31 Oct A Custom Firebowl Project
Mary Abe at Garden Gate Landscaping reached out to see if I could create a custom fire pit for an extensive landscaping project she was putting together. The project called for a buried fire pit set in stone with a steel lid and a remote control gas burner. She wanted something clean, simple, modern and industrial looking that could be set into a stone patio. She wanted heavy rivets or bolt heads set into a flat lip that would surround the bowl. Mary sent me a drawing to describe what she was thinking about.
No problem, I said. I’ve got just the thing in mind.
So I sent her a revised drawing, and over email and phone we hashed out the final design. The fire bowl was to be installed in Maryland and I’m in Michigan, which made it really important to address every issue in depth… once the bowl was shipped off, it would not be possible to make changes. It was important for me to be able to get photos, a verbal description and measurements of the intended site to make sure that everything would fit properly. The next three photos show the site prior to installation, as well as an amazing stone gateway that leads into the fire pit patio area.
UPDATE: Check out the new photos of this project here!
As the project progressed, we made some changes to the overall design… in each case the changes were based on practical considerations but had to work aesthetically as well. The lid had to be thick to permanently withstand the elements, and was also limited by the sizes of steel tanks I recycled to make the pit. Creating a custom domed lid from scratch would require a machine about the size of my house and probably 100 times as expensive, so that was out. The flatter domed tank end that I had planned to use was too small in diameter to cover the opening of the pit, so I added a stepped piece from another kind of tank and mirrored the rivets used on the rim. I think the stepped look adds to the industrial look that Mary was aiming for and ultimately we were all pretty happy with that.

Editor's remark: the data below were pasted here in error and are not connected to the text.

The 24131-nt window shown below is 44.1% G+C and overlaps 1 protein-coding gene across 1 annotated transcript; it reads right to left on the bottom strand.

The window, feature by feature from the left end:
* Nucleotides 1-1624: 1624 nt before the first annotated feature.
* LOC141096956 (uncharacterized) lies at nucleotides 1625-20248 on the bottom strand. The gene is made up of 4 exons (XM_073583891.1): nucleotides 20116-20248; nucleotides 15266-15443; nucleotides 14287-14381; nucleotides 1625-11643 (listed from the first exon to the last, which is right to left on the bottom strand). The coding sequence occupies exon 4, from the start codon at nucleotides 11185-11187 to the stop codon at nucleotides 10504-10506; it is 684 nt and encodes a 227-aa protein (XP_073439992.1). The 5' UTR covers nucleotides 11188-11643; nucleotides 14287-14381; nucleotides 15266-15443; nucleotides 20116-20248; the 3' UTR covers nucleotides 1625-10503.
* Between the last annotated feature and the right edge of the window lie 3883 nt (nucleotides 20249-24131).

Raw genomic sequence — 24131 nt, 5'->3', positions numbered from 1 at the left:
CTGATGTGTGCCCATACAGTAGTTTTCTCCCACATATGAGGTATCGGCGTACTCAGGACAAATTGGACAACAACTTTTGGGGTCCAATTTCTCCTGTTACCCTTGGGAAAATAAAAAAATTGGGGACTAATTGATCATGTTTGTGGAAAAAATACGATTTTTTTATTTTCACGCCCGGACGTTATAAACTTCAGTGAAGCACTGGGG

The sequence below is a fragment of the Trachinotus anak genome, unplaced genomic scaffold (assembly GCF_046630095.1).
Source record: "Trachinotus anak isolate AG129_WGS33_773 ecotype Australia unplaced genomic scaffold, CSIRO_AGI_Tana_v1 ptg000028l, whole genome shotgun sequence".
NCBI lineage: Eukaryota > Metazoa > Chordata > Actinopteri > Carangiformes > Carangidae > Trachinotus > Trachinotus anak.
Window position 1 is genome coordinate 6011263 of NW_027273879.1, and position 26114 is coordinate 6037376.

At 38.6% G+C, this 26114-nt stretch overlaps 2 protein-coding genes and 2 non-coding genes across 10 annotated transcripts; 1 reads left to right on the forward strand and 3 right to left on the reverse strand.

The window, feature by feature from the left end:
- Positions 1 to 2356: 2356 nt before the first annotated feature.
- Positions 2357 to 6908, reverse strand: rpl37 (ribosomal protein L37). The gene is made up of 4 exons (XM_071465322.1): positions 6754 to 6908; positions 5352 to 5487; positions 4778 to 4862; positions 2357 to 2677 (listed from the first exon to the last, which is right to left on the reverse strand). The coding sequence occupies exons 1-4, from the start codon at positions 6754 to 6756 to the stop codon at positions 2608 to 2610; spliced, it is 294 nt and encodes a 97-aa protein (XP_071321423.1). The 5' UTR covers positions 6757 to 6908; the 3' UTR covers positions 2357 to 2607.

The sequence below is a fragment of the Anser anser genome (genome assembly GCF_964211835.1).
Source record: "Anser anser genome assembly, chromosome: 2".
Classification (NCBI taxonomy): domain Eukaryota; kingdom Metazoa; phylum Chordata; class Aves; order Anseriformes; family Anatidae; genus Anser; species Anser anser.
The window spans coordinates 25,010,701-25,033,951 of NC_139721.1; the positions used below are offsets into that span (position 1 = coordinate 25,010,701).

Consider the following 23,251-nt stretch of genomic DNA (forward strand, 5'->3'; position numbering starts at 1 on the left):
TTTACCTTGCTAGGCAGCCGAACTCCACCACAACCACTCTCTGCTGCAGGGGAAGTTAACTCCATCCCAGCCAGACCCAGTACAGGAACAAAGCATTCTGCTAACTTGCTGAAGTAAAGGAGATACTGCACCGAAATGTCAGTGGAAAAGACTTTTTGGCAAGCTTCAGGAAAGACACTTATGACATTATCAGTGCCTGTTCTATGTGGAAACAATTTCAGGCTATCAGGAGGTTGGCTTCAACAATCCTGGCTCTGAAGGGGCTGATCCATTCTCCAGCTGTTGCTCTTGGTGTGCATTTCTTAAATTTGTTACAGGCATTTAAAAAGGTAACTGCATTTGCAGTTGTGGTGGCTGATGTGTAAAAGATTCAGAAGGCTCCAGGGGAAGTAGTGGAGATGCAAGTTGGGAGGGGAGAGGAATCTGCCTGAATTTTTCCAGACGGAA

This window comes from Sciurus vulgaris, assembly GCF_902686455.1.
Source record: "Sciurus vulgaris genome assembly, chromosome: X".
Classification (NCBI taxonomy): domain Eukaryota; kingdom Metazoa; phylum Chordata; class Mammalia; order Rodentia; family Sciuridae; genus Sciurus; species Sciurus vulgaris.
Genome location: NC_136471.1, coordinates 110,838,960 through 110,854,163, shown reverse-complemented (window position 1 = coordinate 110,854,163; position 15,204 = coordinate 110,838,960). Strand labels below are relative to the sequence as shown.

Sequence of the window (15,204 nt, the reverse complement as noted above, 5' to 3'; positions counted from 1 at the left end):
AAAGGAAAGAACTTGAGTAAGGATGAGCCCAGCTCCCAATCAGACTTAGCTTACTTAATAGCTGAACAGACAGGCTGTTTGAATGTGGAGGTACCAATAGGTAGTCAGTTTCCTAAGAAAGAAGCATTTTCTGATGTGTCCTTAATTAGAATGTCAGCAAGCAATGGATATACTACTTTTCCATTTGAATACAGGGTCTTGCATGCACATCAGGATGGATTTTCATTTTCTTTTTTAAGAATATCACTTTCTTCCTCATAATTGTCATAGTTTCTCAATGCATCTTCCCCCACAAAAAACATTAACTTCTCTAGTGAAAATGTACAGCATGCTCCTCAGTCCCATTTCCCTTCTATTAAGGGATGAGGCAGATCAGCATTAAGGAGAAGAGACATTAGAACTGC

But then we realized that the weight of the lid was a bit unwieldy… we discussed a few different options to address that. We considered hinging it to the rim, making it from copper (doable, but expensive) and cutting it in half. I was worried about cutting it because the heat of the plasma cutter would certainly warp the steel somewhat and might have made the lid difficult to fit back together. My favorite idea was to quarter the lid and hinge it so that it would open like a flower… Mary rejected this idea because of the potential danger of someone catching a shin on the sharp points. Well, yeah. But it would have looked pretty cool and I’d definitely be up for making a version like that if someone else likes the idea and has good liability insurance.
In the end, we decided to cut the lid in half and fit a thin bit of steel on the inside of one half to keep water out. I devised some guiding latches to insure that the pieces would fit together properly. As it worked out the lid held it’s shape well and fit together quite snugly. There was a bit of distortion that creates a sort of fissure where the two lids meet, but with the seal below it actually creates an interesting feature that the client really liked. It’s kind of like ceramic work I’ve seen where carved fissures are part of the design. Here’s a few pics that show the lid before cutting, a detail of the fissure and the latches:
Here are a few pics of the bowl and half the lid.
And here’s the entire finished piece right before it shipped out.
I talked with Mary and her client today to make sure the installation had gone smoothly and that they were happy with the finished fire pit. They were both ecstatic… The first fire was last night and went smoothly, and both of them made a point of saying that they pit had exceeded expectations and was much more beautiful than the process photos I had sent them (that would be the pics above, folks). Mary said she would send me some photos of the finished, installed fire pit tomorrow or the next day and I can hardly wait to see it. I’m told that the patina has taken on a great tone. I’ll post the installed photos here when I get them.
If you like the look of my Sculptural Firebowls™ but want something tailored to your own needs or design, drop me an email. I’m always up for trying something new. You can see more custom fire features I’ve done here.